Cities have been moving away from tolerating smoking in public places for a few decades; proposals to ban smoking in city parks are now part of that trend. Hundreds of cities in the United States have banned smoking in their outdoor spaces. We support the council’s decision to make Austin one of them.
The council’s vote Thursday was a preliminary one. There are a couple of details to be settled, including an exemption that would allow smoking on city-owned golf courses, but the ban is expected to pass when the council votes again on the proposal.
Council Members Laura Morrison, Mike Martinez and Kathie Tovo proposed the ordinance, which bans smoking in Austin’s parks, at city pools and on the city’s nature trails. Defy the ban and you might face a fine up to $2,000.
We should say “permanently bans” smoking. Smoking has been temporarily banned since April, when the city prohibited smoking as part of a burn ban enacted in response to this year’s severe drought. Now, when that burn ban eventually is lifted, smoking will remain a no-no.
The danger of fire prompted the temporary burn ban, and is one obvious reason for making the smoking ban permanent. Ninety percent of fires along Austin’s roads are caused by cigarettes, the Austin Fire Department says, and cigarettes cause a quarter of all wildfires.
Litter was also a major factor. Smokers leave behind almost 40,000 cigarette butts in our parks each year, according to the city’s parks department. Forty thousand! That’s a lot of trash — tiny pieces of chemical-laden trash that take up to a decade to decompose — for someone to pick up and carry away.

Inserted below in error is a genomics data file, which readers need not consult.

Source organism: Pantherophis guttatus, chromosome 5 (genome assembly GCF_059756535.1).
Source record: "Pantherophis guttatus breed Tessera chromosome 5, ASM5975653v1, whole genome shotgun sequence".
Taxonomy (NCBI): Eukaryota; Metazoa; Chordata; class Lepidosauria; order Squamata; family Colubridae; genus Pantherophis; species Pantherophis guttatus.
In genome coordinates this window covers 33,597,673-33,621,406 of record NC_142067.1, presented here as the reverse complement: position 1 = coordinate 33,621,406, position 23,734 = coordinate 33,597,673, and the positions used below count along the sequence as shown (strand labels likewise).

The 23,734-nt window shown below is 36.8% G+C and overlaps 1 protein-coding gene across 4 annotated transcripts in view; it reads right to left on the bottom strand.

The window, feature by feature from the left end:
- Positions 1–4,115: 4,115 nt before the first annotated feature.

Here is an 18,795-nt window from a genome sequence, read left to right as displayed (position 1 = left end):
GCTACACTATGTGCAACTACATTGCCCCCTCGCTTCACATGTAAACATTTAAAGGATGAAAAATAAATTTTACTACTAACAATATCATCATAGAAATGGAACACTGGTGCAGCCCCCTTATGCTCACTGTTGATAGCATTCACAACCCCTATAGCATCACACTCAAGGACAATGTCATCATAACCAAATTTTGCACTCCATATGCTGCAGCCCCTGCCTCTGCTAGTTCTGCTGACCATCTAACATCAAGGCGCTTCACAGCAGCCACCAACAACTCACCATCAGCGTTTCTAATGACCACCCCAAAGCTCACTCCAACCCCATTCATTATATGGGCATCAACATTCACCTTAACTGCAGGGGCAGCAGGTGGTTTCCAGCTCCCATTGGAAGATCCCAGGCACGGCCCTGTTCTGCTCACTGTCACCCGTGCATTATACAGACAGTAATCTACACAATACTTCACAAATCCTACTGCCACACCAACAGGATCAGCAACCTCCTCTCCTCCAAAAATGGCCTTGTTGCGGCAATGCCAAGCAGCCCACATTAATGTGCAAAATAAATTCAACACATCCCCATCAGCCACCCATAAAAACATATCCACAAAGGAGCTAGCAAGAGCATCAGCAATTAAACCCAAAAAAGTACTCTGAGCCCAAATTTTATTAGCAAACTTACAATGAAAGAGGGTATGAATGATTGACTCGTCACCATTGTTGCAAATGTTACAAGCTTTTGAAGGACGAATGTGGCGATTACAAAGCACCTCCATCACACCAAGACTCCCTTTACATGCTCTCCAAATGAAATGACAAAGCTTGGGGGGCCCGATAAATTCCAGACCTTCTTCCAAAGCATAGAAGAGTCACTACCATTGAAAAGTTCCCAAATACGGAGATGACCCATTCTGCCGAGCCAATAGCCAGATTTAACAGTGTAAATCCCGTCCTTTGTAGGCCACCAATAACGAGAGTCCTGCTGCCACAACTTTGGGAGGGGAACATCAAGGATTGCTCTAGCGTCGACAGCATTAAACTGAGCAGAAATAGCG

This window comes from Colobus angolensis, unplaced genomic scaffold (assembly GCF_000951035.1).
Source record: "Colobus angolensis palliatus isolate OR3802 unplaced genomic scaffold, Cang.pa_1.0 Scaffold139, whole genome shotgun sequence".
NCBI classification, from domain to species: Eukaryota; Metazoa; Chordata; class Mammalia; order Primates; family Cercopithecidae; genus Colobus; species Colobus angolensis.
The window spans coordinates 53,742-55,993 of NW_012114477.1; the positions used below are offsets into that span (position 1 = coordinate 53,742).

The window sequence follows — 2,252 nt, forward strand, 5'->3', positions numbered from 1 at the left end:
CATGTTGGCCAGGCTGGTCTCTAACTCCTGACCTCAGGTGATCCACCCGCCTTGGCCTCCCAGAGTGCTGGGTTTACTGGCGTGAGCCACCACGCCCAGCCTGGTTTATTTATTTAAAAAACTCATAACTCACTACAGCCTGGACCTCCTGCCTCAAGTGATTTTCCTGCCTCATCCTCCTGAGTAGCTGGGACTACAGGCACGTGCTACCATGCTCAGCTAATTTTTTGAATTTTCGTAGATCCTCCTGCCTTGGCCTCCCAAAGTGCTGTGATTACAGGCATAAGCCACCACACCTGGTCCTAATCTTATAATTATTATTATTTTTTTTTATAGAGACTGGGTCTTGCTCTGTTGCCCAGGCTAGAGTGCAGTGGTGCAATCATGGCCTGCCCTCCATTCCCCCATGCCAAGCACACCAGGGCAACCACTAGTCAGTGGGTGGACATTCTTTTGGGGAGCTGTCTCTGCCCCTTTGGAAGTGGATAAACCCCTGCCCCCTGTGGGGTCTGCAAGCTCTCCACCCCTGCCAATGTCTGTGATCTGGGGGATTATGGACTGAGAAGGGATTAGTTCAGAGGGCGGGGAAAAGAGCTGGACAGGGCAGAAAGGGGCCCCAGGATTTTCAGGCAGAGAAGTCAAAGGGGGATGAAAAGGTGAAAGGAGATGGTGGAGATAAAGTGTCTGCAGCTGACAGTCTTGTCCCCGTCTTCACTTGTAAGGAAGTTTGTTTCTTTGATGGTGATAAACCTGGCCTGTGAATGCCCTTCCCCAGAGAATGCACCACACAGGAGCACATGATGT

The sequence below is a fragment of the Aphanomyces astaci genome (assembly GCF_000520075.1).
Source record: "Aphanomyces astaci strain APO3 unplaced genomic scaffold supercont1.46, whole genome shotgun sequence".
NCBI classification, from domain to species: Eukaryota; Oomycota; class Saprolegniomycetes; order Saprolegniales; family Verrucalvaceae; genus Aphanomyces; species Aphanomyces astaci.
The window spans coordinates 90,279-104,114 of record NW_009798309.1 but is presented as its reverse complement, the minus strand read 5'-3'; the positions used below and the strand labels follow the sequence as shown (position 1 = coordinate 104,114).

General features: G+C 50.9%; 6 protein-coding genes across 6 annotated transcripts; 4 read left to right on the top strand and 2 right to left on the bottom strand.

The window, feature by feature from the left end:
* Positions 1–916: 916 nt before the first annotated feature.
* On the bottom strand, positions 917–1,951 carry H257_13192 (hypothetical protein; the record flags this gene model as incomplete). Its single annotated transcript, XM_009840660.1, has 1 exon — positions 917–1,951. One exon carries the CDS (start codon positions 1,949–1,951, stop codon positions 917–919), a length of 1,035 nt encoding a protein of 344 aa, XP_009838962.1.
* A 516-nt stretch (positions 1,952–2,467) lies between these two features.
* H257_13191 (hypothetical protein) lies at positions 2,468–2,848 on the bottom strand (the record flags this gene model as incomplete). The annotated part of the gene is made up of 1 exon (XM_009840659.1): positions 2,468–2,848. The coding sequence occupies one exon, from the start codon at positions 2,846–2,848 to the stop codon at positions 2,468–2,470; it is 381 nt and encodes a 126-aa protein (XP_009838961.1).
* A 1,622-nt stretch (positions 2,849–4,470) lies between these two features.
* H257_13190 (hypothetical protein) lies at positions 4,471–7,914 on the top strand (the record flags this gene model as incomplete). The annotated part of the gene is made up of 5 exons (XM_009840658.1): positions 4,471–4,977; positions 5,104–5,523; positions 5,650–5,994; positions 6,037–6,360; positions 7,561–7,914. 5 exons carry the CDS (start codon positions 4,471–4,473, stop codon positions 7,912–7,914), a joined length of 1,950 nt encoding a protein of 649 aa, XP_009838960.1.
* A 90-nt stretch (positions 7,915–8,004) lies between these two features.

And, of course, smoking is a well-known health hazard, responsible for more deaths each year than a litany of dozens of other factors. Areas dedicated to family play, exercise, recreation and quiet contemplation should be free of smoke.
Thankfully, the proposal’s been free of the controversy the city’s proposal to ban smoking in bars and clubs generated in 2005, and that proposal’s subsequent referendum and lawsuit. The reaction from smokers has been muted. Smokers sometimes talk about their right to smoke, but the right to breathe smoke-free air is greater. Some rights may be natural and inviolable; smoking is not one of them.
The council didn’t ban smoking entirely. Golfers will still be allowed to light up a stogie on city-owned golf courses, and some exceptions allowing temporary designated smoking areas for some special events — the Austin City Limits Music Festival, for example, or a film shoot on city land — will be made.
Smoking is a hazard and an annoyance. We welcome the fewer bits of litter and the breath of fresher air the ban on smoking in parks will provide.